New Teaching Year – Doctrine of Vocation

So with this new year we are beginning a new teaching series in the adult Sunday school class I co-teach at my church. We just finished working through the book of Ephesians five verses at a time, so we are starting a new bunch of stuff. Beautifully, the class is overwhelmingly in favor of studying part of Scripture in that manner again, so we decided upon 1 Peter for the rest of the year. The first thing, however, we will cover is three weeks on Luther’s doctrine of vocation since this is a class full of 20/30-ish single career adults. While this doctrine spiders out into all sorts of areas of theology (justification, anthropology, creation, eschatology, ecclesiology, and on and on), these folks’ background is diverse enough (unchurched, American evangelicalism, dispensationalism, presbyterian, life-long BBC attenders, etc.) that we thought it would be very important to understand how Christians are to live in this world in this age in this trajectory of history. As resources, I’m using:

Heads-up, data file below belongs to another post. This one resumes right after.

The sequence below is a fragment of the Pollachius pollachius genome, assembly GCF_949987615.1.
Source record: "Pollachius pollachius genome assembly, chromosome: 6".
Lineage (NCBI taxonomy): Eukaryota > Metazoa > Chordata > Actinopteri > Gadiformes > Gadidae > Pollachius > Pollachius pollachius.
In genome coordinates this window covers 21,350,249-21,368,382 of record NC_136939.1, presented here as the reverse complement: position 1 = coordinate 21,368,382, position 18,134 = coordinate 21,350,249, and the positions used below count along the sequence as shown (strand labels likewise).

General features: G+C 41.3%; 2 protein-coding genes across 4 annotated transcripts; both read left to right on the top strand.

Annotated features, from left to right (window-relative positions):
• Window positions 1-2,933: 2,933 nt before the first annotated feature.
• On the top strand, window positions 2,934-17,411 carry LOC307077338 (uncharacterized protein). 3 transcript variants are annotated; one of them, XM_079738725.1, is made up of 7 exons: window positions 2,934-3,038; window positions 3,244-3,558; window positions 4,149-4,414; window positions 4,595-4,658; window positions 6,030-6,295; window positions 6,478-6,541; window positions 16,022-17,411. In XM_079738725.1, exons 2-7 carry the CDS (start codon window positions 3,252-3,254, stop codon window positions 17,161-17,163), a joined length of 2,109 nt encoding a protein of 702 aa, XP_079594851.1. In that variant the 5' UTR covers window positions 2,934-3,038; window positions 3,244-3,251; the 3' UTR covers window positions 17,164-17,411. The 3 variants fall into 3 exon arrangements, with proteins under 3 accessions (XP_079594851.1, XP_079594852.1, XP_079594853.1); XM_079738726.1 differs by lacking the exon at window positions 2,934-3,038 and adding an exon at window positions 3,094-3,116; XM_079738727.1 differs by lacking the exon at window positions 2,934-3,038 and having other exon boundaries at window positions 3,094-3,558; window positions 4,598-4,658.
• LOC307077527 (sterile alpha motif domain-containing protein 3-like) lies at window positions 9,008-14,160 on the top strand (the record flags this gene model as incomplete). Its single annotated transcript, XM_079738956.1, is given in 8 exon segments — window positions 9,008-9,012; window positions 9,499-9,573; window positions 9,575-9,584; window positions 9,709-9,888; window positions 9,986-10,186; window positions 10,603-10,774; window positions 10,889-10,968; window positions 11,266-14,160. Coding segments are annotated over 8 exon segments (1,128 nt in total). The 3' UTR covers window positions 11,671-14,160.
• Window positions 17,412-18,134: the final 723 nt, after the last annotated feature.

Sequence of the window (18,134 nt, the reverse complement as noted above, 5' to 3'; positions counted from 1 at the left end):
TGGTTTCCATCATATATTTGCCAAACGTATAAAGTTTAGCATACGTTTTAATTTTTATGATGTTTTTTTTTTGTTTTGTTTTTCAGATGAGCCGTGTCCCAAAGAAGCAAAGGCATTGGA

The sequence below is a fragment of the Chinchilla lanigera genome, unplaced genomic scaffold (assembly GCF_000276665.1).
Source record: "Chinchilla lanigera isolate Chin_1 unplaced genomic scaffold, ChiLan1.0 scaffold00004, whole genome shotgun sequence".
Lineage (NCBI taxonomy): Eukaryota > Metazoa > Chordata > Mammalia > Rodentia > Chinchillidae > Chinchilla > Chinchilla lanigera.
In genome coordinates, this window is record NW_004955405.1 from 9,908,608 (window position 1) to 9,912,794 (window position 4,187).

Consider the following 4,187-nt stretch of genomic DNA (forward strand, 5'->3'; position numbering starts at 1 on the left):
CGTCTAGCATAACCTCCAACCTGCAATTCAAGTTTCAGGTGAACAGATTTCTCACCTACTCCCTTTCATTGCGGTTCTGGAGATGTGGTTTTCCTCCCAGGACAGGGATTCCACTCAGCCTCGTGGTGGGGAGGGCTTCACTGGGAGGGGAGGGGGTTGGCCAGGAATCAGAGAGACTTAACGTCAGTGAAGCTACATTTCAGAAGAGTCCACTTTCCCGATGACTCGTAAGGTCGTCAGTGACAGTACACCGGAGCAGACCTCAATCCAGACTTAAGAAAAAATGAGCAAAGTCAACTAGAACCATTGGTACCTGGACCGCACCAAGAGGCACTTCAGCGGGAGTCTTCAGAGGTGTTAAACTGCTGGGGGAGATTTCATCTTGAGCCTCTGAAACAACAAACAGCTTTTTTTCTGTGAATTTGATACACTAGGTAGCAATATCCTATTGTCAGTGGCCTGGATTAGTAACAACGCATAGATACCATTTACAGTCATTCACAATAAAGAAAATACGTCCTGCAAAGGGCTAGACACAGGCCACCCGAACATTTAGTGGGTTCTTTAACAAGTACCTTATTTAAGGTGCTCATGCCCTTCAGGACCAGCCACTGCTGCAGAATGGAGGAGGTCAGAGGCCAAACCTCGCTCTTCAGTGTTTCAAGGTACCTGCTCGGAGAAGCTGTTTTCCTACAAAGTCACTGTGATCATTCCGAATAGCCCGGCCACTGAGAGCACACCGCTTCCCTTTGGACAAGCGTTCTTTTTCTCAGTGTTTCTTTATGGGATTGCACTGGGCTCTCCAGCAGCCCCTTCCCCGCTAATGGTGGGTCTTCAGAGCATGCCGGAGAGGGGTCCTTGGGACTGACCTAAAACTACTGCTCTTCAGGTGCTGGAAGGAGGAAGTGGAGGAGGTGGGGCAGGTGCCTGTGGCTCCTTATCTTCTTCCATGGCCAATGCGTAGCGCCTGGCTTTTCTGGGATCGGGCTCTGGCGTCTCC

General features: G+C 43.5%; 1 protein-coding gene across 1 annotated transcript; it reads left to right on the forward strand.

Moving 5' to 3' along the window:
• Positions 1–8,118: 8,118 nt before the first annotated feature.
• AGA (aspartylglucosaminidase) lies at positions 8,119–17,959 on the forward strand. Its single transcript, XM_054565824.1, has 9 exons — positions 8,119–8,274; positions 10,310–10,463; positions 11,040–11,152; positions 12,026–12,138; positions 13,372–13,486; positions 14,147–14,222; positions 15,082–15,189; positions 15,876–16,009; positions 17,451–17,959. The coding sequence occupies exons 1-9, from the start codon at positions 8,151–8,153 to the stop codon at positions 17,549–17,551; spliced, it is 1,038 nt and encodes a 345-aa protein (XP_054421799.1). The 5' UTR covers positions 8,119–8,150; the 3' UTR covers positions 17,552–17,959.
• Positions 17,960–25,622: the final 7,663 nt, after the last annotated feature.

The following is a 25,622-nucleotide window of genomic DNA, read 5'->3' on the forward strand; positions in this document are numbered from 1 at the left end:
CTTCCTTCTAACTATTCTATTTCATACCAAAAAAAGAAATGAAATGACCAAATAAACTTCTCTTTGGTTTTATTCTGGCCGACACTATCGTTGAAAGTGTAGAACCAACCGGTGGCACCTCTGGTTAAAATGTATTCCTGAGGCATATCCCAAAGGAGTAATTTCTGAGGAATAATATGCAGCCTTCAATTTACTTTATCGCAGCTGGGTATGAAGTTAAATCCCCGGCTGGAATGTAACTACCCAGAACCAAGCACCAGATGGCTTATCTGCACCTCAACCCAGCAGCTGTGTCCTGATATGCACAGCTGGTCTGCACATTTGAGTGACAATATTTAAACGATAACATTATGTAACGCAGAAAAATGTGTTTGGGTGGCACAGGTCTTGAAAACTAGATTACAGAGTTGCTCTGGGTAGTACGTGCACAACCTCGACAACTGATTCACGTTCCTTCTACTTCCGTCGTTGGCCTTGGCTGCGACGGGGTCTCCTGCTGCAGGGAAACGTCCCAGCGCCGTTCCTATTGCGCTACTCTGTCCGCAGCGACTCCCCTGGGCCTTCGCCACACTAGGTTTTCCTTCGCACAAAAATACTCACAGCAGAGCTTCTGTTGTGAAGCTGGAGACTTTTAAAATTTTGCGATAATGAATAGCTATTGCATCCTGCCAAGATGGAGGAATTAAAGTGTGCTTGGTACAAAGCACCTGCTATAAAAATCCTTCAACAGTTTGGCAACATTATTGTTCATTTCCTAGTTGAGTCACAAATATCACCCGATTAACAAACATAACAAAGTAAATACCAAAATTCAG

Can you guys think of anything I could be helped by that I haven’t found? What should I make sure to cover over that three week period? I think it’s going to be less about ‘your job’ explicitly and more about the relation between Christ and culture, and I’ll be taking the Reformers’ (broad) position on the issues. I’d love to hear what you think of the topic in general.


4 responses to “New Teaching Year – Doctrine of Vocation

  1. Os Guiness’ “The Call” has some good stuff on vocation as it relates to calling, etc. Might be worth checking out…

  2. I taught at The Well on this in Nov. I also used Leland Ryken’s Work and Leisure book, it was really good too along with Veith’s!

  3. I think Total Truth by Nancy Pearcey is great and I think it will give a little bit different spin on things then the Lutheran two kingdom theology.

  4. I would highly recommend Total Truth by Nancy Pearcy – she had some good thoughts and insights. If you are a fan of Francis Schaeffer at all, she seems to pick up a lot of what he wrote and spoke about. Definitely a must-read.

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